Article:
The agriculture sector in the state is being given six-hour power supply against the promised 8-hour of uninterrupted supply."On Friday night, my village received only four-and-a-half hour of power supply. We also had two power cuts that lasted more hours than the power supply," said Chamkaur Singh, a farmer from Deviwala village.
"The state government's claims are hollow. Power supply to agriculture is only for 5-6 hours against the 8 hours as claimed by the government," Chamkaur adds.
So acute is the problem that farmers are irrigating the paddy crop by running tractor-driven generators. At places, where there is enough ground water is available and diesel engines can pump out water, engines are at work.
"Running tractor driven generators is expensive. They are beyond the reach of most farmers. I have spent Rs 90,000 on generator and Rs 9,000 on cable. On Saturday, the generator had to be kept running for 13 hours and it cost me Rs 2,500 as 50 litres of disel were consumed."
"The duration is low, but the quality of power also a problem. Cost is a major factor in the absence of power. Those who cannot afford generators simply have to pray for rain," said Chanan singh Dhillon, a farmer from Wanderjatana village, 12 km from Kotkapura.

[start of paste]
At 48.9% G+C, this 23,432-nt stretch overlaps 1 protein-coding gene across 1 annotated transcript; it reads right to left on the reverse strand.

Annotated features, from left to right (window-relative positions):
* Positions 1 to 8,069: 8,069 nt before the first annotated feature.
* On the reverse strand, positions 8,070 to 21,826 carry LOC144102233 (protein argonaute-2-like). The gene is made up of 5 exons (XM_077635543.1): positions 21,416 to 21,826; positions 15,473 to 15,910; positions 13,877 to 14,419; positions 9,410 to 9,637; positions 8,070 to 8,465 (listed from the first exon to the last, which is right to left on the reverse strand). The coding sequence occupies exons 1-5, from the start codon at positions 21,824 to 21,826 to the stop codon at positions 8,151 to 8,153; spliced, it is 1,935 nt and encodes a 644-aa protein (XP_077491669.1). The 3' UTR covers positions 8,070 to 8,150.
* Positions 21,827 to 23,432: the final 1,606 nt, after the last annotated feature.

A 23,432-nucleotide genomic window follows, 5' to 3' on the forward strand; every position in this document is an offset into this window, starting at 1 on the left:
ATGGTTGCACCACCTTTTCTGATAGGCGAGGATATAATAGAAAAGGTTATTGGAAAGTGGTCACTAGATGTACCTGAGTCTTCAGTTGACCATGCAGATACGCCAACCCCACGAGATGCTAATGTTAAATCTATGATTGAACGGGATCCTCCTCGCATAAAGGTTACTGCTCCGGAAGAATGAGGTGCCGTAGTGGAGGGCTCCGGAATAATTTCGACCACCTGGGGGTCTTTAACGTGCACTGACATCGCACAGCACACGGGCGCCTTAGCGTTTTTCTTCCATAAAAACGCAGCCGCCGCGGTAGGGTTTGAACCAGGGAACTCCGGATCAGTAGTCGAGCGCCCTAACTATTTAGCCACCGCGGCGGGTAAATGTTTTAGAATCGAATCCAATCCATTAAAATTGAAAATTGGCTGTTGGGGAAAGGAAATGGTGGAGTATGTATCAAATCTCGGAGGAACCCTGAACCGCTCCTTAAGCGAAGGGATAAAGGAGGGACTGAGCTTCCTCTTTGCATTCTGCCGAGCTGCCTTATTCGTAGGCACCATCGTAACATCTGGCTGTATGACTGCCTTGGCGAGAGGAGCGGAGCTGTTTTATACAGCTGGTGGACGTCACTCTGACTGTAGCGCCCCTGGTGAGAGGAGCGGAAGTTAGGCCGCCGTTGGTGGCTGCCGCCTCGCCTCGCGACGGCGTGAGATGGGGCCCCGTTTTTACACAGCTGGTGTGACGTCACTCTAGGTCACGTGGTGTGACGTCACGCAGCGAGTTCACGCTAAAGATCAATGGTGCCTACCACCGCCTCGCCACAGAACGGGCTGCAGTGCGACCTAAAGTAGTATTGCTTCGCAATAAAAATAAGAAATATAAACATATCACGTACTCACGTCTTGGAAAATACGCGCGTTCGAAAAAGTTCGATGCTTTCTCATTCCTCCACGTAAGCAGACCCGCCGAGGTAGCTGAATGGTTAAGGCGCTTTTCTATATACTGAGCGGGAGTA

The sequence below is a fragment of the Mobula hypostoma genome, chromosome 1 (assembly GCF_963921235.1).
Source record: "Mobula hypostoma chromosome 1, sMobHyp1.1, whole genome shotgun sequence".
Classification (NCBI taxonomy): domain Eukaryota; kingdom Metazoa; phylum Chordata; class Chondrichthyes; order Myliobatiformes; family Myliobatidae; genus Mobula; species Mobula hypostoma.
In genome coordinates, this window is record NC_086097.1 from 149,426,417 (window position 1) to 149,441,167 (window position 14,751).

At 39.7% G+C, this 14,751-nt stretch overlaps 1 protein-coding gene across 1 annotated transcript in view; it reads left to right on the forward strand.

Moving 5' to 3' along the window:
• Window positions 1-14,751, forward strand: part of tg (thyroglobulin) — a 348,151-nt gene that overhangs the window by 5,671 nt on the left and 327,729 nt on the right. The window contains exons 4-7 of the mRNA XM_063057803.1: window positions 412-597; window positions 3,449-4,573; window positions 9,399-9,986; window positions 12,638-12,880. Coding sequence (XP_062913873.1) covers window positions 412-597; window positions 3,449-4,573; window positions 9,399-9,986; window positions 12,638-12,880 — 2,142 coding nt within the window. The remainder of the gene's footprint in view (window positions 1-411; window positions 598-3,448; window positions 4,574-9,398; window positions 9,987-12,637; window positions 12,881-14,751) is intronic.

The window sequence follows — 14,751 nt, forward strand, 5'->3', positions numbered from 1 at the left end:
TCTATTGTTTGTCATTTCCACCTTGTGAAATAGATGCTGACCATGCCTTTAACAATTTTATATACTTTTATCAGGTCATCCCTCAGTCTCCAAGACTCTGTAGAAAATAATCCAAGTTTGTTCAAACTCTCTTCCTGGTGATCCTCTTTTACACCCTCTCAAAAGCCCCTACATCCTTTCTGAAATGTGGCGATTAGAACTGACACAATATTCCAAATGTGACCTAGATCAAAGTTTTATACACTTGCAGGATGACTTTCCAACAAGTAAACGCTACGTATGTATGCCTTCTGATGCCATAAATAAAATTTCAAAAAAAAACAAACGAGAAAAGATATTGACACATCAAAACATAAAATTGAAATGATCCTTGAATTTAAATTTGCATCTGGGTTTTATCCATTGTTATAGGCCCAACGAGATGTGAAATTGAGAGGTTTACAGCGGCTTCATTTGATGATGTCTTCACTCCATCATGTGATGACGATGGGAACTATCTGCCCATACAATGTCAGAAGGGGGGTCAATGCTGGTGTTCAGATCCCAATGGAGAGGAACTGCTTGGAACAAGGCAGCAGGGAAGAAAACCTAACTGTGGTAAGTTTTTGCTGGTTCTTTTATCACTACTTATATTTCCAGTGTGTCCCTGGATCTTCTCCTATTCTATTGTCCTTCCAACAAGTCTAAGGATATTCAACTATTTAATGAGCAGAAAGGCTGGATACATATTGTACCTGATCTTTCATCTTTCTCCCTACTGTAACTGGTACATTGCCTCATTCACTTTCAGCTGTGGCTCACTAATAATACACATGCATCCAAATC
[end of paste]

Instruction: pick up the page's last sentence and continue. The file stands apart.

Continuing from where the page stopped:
"The supply is only for five hours and is insufficient. The situation is even worse than last year's," claims Naib Singh from Ghanaia village ,40 km from Faridkot town.
"The supply network is connected by the old technology of using low-tension (LT) wires, which reach power motors in a zigzag manner. There are joint transformers at most supply lines.
Sometimes, people steal power by running more tubewell connections than the permitted load, directly as they cannot be held responsible for any damage to the transformer. If all tubewell connections are linked to high tension (HTL) lines and each power motor has single transformer, it will check tpower theft and carry full required voltage," said Chamkaur.
He claimed that while new tubewell connections were run on HTL with single transformers, the old system was yet to be upgraded.
"LT lines cover long distances at some places and the situation has now changed. For example, the Low tension wires cover about 700 m over 10 poles to my tubewell. However, under the new technology, it can be drawn on just three poles, in about 250 metre. This will lead to huge savings in line material and efficient transmission."
Faridkot division superintendent engineer MS Brar said: "The power supply to agriculture sector in six hours throughout the state and that is being supplied."